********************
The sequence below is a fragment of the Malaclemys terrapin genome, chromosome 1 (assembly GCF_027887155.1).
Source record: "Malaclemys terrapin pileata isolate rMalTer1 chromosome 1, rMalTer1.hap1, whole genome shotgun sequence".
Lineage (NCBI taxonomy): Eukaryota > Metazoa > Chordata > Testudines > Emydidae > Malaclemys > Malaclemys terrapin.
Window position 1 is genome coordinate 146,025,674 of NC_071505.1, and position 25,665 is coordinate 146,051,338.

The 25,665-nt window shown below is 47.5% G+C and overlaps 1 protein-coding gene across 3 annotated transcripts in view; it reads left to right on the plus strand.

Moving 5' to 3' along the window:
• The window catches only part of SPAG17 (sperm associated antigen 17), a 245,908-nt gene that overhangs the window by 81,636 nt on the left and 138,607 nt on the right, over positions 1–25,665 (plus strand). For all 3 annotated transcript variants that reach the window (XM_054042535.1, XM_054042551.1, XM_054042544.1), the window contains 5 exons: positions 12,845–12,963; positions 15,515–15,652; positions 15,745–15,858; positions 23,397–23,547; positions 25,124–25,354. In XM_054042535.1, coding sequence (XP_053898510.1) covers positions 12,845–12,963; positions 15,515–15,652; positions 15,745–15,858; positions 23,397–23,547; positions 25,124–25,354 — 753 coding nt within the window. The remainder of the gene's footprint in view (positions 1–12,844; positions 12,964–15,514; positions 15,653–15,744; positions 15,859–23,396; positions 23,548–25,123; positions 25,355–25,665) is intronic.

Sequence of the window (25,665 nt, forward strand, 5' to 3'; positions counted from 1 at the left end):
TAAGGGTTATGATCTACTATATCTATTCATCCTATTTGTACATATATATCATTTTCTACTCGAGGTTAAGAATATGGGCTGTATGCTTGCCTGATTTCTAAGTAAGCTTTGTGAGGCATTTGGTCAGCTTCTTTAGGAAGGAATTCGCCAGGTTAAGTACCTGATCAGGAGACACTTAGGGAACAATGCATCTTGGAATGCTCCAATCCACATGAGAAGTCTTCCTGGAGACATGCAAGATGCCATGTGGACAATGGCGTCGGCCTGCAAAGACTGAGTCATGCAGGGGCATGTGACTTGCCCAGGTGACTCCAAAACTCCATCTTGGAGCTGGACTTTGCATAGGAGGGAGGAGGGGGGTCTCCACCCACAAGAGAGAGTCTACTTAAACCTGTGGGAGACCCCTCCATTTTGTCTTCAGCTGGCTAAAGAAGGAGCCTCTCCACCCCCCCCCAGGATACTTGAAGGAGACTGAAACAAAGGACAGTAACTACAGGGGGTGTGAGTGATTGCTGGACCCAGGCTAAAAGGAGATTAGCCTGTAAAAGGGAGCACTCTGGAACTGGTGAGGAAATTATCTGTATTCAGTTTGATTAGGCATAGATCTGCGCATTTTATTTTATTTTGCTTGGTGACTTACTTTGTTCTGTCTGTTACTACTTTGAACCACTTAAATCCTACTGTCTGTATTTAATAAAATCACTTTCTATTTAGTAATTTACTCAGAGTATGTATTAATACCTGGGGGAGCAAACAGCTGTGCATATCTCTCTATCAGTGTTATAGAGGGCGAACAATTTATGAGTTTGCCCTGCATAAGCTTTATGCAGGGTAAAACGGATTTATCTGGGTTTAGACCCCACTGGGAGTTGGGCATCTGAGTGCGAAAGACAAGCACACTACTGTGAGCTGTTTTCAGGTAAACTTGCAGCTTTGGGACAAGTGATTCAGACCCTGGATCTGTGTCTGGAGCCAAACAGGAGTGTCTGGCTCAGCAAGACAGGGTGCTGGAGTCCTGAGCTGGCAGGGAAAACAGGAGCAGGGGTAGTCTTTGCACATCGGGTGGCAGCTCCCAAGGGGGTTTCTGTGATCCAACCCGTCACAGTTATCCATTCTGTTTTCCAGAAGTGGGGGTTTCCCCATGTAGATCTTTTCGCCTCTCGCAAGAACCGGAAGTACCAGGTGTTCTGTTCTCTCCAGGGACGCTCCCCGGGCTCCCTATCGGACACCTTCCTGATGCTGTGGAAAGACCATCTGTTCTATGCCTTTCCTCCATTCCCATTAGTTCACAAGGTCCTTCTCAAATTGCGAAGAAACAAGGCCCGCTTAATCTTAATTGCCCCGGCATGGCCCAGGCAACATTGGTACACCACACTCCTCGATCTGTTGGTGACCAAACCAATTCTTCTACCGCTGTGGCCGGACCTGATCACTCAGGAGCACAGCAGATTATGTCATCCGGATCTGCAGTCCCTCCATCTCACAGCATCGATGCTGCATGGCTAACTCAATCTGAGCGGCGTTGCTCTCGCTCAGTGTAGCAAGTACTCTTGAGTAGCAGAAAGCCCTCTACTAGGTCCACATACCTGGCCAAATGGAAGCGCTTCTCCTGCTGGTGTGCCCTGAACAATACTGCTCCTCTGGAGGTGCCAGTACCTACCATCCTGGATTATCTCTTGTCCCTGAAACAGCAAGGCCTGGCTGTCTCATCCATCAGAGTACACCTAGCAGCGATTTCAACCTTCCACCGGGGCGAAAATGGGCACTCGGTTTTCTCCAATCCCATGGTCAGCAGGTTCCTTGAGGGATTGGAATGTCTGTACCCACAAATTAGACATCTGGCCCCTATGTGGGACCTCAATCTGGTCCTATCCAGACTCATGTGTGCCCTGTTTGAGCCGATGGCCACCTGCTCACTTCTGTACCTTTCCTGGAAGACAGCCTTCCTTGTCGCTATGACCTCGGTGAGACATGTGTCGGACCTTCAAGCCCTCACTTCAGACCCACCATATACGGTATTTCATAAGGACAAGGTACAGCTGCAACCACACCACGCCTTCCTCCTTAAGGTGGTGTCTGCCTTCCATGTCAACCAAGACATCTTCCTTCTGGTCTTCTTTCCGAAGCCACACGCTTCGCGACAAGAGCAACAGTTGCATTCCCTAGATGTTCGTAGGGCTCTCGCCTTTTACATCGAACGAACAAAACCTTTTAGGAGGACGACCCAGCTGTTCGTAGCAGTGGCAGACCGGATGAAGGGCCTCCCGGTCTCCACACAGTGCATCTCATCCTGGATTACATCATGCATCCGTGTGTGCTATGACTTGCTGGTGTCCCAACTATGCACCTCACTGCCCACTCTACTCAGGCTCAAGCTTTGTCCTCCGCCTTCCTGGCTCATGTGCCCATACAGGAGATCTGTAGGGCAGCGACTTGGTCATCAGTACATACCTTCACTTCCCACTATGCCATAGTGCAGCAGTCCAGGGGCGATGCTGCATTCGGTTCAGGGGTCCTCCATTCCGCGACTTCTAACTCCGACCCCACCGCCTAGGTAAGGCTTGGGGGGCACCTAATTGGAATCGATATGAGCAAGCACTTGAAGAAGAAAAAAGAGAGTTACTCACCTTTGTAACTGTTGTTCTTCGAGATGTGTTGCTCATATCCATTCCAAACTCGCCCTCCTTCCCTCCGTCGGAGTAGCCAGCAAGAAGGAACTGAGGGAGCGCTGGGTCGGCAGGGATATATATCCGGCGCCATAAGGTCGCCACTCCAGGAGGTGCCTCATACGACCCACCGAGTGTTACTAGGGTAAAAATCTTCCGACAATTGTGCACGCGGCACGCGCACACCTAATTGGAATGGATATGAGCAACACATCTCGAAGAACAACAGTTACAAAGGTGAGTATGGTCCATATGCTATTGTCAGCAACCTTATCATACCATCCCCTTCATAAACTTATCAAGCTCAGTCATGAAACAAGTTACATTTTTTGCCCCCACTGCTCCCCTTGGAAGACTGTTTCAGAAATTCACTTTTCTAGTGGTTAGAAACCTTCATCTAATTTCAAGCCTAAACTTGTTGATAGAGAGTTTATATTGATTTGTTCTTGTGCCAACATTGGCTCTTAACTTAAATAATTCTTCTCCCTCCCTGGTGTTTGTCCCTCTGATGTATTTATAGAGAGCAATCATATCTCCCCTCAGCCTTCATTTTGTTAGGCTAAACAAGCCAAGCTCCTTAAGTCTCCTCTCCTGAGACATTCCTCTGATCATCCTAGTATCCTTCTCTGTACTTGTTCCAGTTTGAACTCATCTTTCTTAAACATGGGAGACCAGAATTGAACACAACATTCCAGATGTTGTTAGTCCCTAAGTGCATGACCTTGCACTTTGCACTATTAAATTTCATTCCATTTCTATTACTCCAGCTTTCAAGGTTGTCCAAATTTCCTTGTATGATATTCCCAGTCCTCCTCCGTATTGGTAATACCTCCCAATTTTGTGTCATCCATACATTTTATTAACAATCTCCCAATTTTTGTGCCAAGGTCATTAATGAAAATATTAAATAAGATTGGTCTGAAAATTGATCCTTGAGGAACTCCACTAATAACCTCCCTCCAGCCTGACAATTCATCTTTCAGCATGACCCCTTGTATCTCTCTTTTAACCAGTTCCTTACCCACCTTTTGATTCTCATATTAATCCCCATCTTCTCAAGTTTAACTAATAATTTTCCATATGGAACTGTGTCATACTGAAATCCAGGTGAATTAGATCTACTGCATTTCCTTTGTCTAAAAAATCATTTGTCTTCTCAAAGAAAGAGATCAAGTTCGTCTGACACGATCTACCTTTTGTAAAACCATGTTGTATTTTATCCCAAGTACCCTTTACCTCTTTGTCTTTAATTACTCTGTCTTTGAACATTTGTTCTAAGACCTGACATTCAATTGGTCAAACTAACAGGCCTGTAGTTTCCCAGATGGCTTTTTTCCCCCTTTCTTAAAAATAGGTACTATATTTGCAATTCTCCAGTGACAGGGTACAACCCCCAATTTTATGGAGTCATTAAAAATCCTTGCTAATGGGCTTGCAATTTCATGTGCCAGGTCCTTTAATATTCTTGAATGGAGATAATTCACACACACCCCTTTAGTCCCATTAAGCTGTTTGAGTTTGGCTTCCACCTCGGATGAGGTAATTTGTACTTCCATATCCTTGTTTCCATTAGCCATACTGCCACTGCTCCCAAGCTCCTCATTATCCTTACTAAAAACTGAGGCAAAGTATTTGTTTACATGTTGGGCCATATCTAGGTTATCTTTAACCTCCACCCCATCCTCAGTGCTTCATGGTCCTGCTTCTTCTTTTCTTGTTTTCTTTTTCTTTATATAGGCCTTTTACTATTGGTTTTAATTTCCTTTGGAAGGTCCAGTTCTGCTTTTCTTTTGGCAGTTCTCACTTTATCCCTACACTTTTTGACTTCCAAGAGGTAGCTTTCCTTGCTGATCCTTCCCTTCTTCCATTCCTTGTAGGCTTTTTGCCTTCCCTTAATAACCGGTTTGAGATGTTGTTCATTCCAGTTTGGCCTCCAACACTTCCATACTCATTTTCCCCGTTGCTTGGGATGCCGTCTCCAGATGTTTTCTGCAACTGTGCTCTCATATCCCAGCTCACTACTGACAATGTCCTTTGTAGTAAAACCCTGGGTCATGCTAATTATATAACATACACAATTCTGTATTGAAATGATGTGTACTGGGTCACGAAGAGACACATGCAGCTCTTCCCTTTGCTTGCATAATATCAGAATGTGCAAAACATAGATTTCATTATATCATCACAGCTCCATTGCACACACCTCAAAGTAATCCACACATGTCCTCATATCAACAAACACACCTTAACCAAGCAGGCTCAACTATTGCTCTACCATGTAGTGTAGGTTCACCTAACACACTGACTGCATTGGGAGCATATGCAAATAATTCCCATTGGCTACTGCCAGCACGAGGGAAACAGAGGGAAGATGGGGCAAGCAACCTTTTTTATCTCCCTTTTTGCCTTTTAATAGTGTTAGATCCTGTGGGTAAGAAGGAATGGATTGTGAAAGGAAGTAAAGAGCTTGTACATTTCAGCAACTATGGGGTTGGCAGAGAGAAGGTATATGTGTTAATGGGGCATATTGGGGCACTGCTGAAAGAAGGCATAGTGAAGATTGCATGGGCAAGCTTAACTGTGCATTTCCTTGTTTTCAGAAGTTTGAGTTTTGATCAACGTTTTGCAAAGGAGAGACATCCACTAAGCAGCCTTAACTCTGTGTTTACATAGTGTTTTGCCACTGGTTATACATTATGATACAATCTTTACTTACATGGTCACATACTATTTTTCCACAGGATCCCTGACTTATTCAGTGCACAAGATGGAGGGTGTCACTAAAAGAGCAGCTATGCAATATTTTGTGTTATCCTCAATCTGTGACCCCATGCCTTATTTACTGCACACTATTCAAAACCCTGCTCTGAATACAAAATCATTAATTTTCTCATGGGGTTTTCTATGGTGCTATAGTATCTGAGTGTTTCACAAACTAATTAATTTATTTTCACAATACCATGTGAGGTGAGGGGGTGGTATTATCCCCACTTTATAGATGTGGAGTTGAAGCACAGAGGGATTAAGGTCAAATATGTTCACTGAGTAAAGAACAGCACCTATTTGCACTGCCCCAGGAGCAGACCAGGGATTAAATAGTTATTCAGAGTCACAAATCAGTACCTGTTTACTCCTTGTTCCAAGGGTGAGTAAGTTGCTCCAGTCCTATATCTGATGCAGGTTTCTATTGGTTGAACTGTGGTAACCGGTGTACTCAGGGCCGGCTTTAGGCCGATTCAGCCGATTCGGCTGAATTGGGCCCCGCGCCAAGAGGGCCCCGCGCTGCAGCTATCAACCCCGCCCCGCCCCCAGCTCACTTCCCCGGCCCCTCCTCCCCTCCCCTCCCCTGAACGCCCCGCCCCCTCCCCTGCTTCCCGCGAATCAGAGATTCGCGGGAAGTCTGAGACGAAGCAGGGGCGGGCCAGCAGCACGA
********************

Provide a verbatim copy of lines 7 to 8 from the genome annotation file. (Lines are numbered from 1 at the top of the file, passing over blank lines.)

• The window catches only part of SPAG17 (sperm associated antigen 17), a 245,908-nt gene that overhangs the window by 81,636 nt on the left and 138,607 nt on the right, over positions 1–25,665 (plus strand). For all 3 annotated transcript variants that reach the window (XM_054042535.1, XM_054042551.1, XM_054042544.1), the window contains 5 exons: positions 12,845–12,963; positions 15,515–15,652; positions 15,745–15,858; positions 23,397–23,547; positions 25,124–25,354. In XM_054042535.1, coding sequence (XP_053898510.1) covers positions 12,845–12,963; positions 15,515–15,652; positions 15,745–15,858; positions 23,397–23,547; positions 25,124–25,354 — 753 coding nt within the window. The remainder of the gene's footprint in view (positions 1–12,844; positions 12,964–15,514; positions 15,653–15,744; positions 15,859–23,396; positions 23,548–25,123; positions 25,355–25,665) is intronic.

Sequence of the window (25,665 nt, forward strand, 5' to 3'; positions counted from 1 at the left end):